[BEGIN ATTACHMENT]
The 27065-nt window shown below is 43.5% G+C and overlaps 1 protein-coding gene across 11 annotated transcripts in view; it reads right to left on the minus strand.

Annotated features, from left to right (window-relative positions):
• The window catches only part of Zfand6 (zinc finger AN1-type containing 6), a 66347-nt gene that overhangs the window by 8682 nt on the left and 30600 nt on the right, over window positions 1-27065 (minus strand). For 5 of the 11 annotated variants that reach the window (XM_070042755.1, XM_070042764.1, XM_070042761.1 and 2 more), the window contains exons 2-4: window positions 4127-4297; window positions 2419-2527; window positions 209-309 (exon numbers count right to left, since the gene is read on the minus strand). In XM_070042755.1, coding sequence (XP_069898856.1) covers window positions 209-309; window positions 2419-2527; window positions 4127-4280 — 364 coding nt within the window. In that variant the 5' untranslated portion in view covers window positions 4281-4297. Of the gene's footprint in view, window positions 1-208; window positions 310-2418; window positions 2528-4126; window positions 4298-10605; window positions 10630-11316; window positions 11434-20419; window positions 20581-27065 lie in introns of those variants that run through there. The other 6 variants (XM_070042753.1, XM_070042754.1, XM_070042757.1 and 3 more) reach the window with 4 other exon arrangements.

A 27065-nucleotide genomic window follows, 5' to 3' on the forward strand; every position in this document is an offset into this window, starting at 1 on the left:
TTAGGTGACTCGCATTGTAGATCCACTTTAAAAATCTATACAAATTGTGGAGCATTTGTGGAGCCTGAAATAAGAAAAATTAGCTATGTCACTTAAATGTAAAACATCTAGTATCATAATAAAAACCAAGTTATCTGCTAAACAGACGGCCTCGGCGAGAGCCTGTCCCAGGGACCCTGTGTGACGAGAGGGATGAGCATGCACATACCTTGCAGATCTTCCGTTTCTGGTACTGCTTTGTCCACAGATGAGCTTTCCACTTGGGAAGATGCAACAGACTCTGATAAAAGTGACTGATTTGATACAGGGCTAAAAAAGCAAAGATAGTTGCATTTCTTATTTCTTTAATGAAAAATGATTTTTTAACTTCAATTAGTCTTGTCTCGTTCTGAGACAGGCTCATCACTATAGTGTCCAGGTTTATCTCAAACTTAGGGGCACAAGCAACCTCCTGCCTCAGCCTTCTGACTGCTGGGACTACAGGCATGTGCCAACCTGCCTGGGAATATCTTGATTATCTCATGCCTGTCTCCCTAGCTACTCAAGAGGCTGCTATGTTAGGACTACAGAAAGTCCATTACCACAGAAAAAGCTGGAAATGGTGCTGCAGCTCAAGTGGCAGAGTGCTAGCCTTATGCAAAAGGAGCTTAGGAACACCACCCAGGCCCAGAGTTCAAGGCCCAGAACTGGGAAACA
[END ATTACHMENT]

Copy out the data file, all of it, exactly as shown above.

The 27065-nt window shown below is 43.5% G+C and overlaps 1 protein-coding gene across 11 annotated transcripts in view; it reads right to left on the minus strand.

Annotated features, from left to right (window-relative positions):
• The window catches only part of Zfand6 (zinc finger AN1-type containing 6), a 66347-nt gene that overhangs the window by 8682 nt on the left and 30600 nt on the right, over window positions 1-27065 (minus strand). For 5 of the 11 annotated variants that reach the window (XM_070042755.1, XM_070042764.1, XM_070042761.1 and 2 more), the window contains exons 2-4: window positions 4127-4297; window positions 2419-2527; window positions 209-309 (exon numbers count right to left, since the gene is read on the minus strand). In XM_070042755.1, coding sequence (XP_069898856.1) covers window positions 209-309; window positions 2419-2527; window positions 4127-4280 — 364 coding nt within the window. In that variant the 5' untranslated portion in view covers window positions 4281-4297. Of the gene's footprint in view, window positions 1-208; window positions 310-2418; window positions 2528-4126; window positions 4298-10605; window positions 10630-11316; window positions 11434-20419; window positions 20581-27065 lie in introns of those variants that run through there. The other 6 variants (XM_070042753.1, XM_070042754.1, XM_070042757.1 and 3 more) reach the window with 4 other exon arrangements.

A 27065-nucleotide genomic window follows, 5' to 3' on the forward strand; every position in this document is an offset into this window, starting at 1 on the left:
TTAGGTGACTCGCATTGTAGATCCACTTTAAAAATCTATACAAATTGTGGAGCATTTGTGGAGCCTGAAATAAGAAAAATTAGCTATGTCACTTAAATGTAAAACATCTAGTATCATAATAAAAACCAAGTTATCTGCTAAACAGACGGCCTCGGCGAGAGCCTGTCCCAGGGACCCTGTGTGACGAGAGGGATGAGCATGCACATACCTTGCAGATCTTCCGTTTCTGGTACTGCTTTGTCCACAGATGAGCTTTCCACTTGGGAAGATGCAACAGACTCTGATAAAAGTGACTGATTTGATACAGGGCTAAAAAAGCAAAGATAGTTGCATTTCTTATTTCTTTAATGAAAAATGATTTTTTAACTTCAATTAGTCTTGTCTCGTTCTGAGACAGGCTCATCACTATAGTGTCCAGGTTTATCTCAAACTTAGGGGCACAAGCAACCTCCTGCCTCAGCCTTCTGACTGCTGGGACTACAGGCATGTGCCAACCTGCCTGGGAATATCTTGATTATCTCATGCCTGTCTCCCTAGCTACTCAAGAGGCTGCTATGTTAGGACTACAGAAAGTCCATTACCACAGAAAAAGCTGGAAATGGTGCTGCAGCTCAAGTGGCAGAGTGCTAGCCTTATGCAAAAGGAGCTTAGGAACACCACCCAGGCCCAGAGTTCAAGGCCCAGAACTGGGAAACA